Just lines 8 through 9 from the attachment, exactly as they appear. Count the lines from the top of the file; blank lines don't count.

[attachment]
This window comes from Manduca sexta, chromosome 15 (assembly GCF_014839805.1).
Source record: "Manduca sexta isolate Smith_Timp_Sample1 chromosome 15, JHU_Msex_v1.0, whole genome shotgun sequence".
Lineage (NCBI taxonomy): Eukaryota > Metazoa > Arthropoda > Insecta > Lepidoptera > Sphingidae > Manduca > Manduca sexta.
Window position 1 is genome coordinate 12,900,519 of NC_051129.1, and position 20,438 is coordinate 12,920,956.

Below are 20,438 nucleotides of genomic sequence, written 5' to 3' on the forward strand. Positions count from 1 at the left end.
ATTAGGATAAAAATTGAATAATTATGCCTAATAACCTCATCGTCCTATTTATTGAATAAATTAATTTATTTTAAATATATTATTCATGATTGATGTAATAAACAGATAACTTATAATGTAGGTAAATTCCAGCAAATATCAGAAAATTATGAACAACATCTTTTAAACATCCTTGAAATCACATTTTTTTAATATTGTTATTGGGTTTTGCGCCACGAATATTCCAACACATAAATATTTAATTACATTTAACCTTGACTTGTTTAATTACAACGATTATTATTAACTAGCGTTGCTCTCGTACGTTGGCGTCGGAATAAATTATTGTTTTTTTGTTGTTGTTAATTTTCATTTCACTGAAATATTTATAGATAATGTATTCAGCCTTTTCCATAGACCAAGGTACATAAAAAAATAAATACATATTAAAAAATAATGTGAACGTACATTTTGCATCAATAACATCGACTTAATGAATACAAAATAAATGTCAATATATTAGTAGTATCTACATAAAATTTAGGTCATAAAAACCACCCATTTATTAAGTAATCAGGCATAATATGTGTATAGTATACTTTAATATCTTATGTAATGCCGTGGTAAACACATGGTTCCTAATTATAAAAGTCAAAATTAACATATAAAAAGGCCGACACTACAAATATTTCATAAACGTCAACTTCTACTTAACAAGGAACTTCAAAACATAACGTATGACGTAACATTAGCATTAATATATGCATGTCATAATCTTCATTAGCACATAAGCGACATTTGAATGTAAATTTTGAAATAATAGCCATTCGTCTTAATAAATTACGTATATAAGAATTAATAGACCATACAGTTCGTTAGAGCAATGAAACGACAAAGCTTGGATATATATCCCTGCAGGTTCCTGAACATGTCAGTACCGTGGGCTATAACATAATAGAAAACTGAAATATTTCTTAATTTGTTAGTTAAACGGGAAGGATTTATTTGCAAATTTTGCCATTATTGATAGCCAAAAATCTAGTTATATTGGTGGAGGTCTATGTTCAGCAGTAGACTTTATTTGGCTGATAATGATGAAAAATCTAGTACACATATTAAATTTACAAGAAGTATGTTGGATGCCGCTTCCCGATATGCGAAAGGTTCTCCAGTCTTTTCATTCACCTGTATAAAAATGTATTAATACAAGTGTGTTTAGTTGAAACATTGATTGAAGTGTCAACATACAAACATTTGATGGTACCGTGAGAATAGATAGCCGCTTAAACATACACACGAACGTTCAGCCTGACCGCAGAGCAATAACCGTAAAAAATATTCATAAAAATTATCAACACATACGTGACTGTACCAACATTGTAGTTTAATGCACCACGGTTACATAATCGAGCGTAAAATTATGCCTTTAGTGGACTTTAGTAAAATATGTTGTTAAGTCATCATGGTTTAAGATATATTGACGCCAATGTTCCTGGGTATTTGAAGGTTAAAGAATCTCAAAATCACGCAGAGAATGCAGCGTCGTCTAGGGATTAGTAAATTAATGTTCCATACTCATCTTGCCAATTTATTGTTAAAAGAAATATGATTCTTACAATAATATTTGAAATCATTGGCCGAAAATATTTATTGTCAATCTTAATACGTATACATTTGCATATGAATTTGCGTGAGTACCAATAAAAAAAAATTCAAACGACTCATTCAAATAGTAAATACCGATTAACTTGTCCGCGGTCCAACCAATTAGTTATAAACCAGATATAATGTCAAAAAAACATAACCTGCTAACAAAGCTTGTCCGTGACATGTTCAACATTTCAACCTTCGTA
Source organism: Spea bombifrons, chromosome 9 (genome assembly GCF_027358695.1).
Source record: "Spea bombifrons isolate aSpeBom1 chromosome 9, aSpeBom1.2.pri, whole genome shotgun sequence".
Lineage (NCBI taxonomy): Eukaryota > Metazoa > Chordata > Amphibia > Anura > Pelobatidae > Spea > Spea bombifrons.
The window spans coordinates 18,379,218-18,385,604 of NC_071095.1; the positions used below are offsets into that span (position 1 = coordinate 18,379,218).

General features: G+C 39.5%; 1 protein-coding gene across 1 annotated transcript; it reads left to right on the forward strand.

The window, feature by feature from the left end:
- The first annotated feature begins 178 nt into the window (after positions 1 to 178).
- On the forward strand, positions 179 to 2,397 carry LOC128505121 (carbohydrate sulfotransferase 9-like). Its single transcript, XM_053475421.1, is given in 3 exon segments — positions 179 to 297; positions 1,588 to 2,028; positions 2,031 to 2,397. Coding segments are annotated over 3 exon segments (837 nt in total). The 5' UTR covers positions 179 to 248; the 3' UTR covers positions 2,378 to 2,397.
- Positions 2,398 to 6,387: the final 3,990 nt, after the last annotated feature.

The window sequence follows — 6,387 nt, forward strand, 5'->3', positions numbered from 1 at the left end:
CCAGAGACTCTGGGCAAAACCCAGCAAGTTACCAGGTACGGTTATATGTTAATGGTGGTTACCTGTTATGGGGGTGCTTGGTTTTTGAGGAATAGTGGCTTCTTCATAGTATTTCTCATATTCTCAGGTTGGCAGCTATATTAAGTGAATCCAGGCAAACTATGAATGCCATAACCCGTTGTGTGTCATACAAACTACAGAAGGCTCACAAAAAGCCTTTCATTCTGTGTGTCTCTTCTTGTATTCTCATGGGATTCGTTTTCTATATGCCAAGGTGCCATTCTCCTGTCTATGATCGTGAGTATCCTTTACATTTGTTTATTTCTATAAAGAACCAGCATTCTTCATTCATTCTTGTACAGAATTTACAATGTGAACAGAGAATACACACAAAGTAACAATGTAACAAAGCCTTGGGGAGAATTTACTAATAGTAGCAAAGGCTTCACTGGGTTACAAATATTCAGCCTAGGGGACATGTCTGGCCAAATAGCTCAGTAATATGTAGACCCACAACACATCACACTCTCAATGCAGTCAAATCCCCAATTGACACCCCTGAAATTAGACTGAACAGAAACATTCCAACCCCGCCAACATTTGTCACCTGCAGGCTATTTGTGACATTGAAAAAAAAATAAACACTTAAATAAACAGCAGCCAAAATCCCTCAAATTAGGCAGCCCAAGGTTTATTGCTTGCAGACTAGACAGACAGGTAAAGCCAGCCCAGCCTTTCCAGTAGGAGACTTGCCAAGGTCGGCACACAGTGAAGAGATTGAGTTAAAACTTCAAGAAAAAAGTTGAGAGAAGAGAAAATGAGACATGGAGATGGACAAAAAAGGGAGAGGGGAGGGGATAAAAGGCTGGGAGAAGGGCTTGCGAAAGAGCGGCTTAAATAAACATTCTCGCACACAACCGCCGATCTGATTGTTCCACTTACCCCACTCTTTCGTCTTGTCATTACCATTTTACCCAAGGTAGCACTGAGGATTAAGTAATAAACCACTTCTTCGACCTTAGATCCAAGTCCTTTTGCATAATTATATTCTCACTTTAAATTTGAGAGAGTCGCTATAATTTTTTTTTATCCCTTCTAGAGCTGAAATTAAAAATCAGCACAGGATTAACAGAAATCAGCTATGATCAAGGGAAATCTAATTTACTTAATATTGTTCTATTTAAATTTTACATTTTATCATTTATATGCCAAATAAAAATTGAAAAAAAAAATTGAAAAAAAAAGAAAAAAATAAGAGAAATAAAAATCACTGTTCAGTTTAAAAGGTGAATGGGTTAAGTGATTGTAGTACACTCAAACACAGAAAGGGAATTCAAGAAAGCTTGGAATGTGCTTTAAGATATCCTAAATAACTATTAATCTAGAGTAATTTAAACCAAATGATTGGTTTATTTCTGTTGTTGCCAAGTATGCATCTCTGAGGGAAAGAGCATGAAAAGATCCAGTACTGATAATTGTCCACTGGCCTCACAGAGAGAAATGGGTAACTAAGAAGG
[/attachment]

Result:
Source record: "Spea bombifrons isolate aSpeBom1 chromosome 9, aSpeBom1.2.pri, whole genome shotgun sequence".
Lineage (NCBI taxonomy): Eukaryota > Metazoa > Chordata > Amphibia > Anura > Pelobatidae > Spea > Spea bombifrons.